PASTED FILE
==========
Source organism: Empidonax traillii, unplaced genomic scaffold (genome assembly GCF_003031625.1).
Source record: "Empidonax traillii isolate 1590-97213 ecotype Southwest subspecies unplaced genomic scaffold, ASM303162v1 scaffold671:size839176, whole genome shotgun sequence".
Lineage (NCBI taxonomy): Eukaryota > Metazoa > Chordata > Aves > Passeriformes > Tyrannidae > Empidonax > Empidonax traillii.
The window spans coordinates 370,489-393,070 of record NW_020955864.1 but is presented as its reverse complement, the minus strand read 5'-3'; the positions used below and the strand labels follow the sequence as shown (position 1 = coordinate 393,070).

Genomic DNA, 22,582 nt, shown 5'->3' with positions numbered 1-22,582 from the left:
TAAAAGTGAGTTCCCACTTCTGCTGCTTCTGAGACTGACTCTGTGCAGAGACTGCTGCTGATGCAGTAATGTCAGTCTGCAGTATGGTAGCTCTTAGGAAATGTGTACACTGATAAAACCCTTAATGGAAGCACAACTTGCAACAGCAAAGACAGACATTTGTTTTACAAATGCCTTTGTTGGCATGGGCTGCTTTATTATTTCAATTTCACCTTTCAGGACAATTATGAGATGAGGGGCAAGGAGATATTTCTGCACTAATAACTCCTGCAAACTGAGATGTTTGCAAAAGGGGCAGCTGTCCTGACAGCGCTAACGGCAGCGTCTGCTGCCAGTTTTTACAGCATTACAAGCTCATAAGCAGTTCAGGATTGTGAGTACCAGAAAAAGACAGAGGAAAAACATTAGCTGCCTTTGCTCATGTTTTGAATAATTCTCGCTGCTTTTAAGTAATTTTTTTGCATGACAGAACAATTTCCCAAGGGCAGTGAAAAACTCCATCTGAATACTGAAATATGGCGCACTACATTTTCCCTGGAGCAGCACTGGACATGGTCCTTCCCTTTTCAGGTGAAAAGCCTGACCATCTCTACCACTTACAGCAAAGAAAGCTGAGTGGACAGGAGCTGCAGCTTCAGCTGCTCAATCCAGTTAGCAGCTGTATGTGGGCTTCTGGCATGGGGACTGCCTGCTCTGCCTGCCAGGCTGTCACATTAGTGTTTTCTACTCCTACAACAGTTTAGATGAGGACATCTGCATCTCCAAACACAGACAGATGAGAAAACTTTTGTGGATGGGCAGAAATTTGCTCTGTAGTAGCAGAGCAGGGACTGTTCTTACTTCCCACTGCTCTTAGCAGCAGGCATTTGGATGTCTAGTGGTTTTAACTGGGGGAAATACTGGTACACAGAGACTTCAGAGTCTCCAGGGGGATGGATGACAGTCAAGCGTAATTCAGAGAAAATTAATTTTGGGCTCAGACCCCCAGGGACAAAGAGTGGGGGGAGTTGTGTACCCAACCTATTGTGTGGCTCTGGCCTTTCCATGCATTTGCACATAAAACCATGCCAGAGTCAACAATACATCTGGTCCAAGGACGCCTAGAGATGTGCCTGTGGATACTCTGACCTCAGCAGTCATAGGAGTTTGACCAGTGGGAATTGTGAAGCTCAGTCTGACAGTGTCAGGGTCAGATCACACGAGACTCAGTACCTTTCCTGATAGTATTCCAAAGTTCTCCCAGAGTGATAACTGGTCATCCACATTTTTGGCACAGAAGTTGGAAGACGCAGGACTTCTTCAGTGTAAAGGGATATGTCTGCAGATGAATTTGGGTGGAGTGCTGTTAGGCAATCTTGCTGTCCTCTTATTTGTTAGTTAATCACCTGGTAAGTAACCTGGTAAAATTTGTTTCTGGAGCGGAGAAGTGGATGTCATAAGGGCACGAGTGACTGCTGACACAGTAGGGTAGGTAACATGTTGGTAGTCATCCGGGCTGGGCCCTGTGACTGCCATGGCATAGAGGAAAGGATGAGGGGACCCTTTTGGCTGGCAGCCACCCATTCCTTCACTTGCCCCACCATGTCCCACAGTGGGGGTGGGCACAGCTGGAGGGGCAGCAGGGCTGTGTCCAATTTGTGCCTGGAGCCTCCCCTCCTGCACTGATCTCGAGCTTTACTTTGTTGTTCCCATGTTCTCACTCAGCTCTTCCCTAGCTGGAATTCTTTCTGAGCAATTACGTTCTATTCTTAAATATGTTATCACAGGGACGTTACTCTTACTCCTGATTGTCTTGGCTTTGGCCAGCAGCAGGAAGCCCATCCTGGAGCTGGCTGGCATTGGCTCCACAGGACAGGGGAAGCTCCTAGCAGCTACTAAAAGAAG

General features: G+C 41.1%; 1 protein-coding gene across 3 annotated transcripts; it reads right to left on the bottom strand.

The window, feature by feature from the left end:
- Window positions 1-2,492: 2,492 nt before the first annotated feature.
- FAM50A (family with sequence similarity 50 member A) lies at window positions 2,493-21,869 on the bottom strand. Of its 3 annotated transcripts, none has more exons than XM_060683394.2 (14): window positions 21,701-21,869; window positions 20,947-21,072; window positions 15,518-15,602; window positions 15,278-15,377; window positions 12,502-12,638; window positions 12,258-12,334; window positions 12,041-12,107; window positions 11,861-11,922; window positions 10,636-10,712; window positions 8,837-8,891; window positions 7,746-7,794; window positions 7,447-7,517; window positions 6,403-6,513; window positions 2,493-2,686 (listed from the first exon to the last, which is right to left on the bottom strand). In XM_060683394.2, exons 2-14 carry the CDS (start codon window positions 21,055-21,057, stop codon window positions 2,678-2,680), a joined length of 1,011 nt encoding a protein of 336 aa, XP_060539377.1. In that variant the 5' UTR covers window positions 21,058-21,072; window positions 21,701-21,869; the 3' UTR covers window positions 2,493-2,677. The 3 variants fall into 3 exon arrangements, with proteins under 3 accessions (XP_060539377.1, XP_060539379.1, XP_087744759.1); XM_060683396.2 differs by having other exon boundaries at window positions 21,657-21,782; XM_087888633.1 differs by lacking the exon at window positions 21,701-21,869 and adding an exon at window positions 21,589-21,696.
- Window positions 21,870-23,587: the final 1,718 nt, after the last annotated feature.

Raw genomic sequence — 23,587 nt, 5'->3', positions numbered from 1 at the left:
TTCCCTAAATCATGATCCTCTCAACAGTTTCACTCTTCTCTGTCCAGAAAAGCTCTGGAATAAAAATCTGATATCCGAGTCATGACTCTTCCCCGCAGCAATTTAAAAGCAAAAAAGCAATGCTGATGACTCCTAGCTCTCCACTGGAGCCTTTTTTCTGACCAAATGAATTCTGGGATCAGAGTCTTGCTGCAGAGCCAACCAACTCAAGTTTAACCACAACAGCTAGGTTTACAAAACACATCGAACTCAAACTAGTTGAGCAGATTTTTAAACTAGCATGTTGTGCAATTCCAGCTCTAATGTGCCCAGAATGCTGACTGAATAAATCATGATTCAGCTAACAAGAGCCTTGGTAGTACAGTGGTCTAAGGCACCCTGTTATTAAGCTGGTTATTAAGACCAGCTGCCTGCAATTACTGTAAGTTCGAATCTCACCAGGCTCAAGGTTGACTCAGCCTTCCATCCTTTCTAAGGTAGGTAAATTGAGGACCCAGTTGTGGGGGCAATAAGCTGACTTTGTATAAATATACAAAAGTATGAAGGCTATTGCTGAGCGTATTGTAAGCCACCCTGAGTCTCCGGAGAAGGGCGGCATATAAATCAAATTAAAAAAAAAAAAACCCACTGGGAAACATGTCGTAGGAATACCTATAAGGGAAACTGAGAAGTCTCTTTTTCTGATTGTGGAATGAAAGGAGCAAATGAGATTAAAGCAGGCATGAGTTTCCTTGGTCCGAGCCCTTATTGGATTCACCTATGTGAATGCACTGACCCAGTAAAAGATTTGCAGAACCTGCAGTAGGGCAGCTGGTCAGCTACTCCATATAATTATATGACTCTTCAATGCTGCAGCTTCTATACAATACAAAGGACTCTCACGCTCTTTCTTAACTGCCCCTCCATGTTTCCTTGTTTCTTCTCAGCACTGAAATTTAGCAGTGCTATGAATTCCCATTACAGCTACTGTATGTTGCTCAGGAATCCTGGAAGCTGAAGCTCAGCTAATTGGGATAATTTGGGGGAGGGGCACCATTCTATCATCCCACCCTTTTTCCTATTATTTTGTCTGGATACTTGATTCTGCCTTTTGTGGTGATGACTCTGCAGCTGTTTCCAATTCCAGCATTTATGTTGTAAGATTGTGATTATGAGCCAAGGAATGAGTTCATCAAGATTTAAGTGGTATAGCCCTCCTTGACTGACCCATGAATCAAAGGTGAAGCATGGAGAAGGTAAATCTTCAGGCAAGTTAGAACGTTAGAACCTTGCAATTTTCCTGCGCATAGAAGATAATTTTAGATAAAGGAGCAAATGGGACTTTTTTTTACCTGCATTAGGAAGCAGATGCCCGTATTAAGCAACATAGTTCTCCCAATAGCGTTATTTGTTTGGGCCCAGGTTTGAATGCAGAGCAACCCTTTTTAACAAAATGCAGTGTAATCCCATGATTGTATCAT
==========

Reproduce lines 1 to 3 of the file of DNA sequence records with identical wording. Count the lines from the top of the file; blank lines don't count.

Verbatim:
Source organism: Empidonax traillii, unplaced genomic scaffold (genome assembly GCF_003031625.1).
Source record: "Empidonax traillii isolate 1590-97213 ecotype Southwest subspecies unplaced genomic scaffold, ASM303162v1 scaffold671:size839176, whole genome shotgun sequence".
Lineage (NCBI taxonomy): Eukaryota > Metazoa > Chordata > Aves > Passeriformes > Tyrannidae > Empidonax > Empidonax traillii.